Ooohhh… Brookstone has an even better idea. A massage and a glass of wine. And a new cover for your iPad. The one that your husband knows you want, so he’s already ordered it.

Barnes & Noble has handled the whole Mother’s Day thing really well. I think their marketing campaign is designed to make moms realize that it’s perfectly OK to drop a couple hundred bucks on books occasionally. It’s not selfish—a well-read mom is a good mom. Just saying.


B&N introduces a new tote bag for every season. The bag is always really big. To hold lots of books.


And how do get lots of books for your huge spring tote bag? A Buy One Get One 50% off sale, of course. In my opinion, the sale should really be called Buy 4 Get 4 Half off.


Pretty new covers for your Nook, if you’re into reading stuff on an electronic device. I’m not. Which is why I need the huge tote bag.


For the moms who just can’t avoid feeling guilty about buying all those spring books, a gentle reminder that story time IS family time. See? Just buy a couple great picture books, read to your kid and then you can retire to the hammock with your new novel, a cold glass of iced tea and absolutely no guilt.


Or, you can read your new book with an icy-cold Hawaiian Shaved Ice. You’re not going to Hawaii, after all… you just spent $250 on books. So head to The Shack and get a Tiger’s Blood ice. Yum. This one is in my neighborhood, but I bet there’s on in your neighborhood, too.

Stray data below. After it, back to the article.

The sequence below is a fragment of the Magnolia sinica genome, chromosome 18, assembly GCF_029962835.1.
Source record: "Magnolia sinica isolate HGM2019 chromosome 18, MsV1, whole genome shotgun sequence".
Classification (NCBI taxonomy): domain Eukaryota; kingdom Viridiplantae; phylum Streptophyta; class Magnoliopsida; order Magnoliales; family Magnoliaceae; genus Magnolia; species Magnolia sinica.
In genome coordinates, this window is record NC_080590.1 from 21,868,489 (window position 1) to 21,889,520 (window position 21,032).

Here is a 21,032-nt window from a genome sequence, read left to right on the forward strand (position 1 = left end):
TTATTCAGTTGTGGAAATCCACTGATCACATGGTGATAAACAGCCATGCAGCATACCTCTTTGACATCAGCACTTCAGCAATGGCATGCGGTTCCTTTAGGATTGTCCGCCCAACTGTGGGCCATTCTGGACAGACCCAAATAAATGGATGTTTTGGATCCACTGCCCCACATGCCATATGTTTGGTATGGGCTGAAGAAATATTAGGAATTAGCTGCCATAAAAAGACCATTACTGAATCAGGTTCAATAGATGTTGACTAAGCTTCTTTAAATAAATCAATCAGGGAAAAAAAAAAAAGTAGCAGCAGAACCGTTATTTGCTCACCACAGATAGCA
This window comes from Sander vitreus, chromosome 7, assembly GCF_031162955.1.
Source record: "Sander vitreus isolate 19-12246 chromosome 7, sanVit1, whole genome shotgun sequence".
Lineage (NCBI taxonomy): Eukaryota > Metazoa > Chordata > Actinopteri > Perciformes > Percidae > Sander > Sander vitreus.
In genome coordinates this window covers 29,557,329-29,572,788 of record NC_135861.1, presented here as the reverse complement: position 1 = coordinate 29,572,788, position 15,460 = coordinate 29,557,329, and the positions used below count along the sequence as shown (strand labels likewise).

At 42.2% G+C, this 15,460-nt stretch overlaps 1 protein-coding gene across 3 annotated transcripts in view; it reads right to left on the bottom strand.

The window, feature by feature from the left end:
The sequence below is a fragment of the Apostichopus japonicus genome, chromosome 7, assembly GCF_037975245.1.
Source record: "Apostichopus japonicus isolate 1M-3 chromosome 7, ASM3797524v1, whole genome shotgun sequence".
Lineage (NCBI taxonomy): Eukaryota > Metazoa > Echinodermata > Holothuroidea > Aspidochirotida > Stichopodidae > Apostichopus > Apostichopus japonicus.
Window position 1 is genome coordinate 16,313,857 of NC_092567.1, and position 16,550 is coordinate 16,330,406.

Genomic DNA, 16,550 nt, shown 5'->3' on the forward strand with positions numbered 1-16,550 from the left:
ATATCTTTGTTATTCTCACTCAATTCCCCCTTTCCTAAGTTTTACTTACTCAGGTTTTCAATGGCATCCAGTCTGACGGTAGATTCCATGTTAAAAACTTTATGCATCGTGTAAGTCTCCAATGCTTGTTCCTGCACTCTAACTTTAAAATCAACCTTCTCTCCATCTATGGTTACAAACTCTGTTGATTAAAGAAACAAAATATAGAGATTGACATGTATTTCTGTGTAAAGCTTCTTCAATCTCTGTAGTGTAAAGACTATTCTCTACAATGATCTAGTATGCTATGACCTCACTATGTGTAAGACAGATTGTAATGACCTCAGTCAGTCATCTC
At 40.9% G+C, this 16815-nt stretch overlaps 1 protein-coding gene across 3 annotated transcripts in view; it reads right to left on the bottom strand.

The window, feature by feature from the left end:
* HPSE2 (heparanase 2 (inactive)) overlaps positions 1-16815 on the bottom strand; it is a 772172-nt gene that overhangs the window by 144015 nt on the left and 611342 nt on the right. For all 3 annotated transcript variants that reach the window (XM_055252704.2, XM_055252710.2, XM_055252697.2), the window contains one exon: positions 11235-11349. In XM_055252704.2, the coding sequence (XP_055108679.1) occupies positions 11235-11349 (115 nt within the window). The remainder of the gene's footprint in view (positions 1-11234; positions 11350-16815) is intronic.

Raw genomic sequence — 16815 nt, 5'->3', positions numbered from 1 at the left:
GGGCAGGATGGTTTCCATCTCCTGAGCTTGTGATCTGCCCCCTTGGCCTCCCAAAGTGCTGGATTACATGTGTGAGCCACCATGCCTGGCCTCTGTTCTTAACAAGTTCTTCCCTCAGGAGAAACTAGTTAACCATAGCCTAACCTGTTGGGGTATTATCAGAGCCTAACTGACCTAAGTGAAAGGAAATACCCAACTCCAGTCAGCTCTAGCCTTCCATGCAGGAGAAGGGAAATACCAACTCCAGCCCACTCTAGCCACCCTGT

If you ever get out of the hammock, you can grill something. Or you can let your husband do the grilling. Send him to Sur la Table to learn how if he doesn’t already know how to char meat in the great outdoors. Quick side note: It’s pronounced Sur la Tahb—you don’t say the “L” because it’s a snooty French cookware store. But it does have really good stuff. Teach your husband how to say “Tahb” before you send him to the grilling class though, or all the savvy, European husbands will laugh at him and make him feel bad.


If you’re going to have a BBQ, you should invite some neighbors. And of course, if you’re going to throw a party, you need a cute new outfit. Start with the Spring Sale!


Then, add some colorful flip-flops. Nothing says “Spring” like the Flip Flop Shop at Old Navy. You can get a bjillion colors for like 4 bucks a pair. Which is good, since you spent that $250 at B&N earlier.

If you live here in Utah, all I can say is this: Enjoy these signs of spring while they last. Because here, if you blink, you’ll miss spring—it only lasts about two weeks. By mid-May, the tulips will be dead, you’ll be hot and sweaty and getting skin cancer at the soccer game and your husband will already be tired of grilling stuff.



Nelson James

Nelson James is the chief operating officer of and is responsible for the day-to-day operations of the company. Prior to joining the team, Nelson was the president and co-founder of For over 6 years he helped to grow the company from 2 to over 85 employees. Nelson managed many large accounts during his tenure at, including In early 2011, Nelson was recruited to Lendio Inc., where he was VP of marketing and was responsible for the creation and management of a marketing team as well as the strategy, tactics and programs to create interest and demand for Lendio’s products and services. Prior to his work experience, Nelson graduated Cum Laude from Brigham Young University in marketing and advertising from the communications department. Nelson lives in Lehi, Utah with his wife and three children. He currently holds leadership positions in scouting and volunteers in his church and community.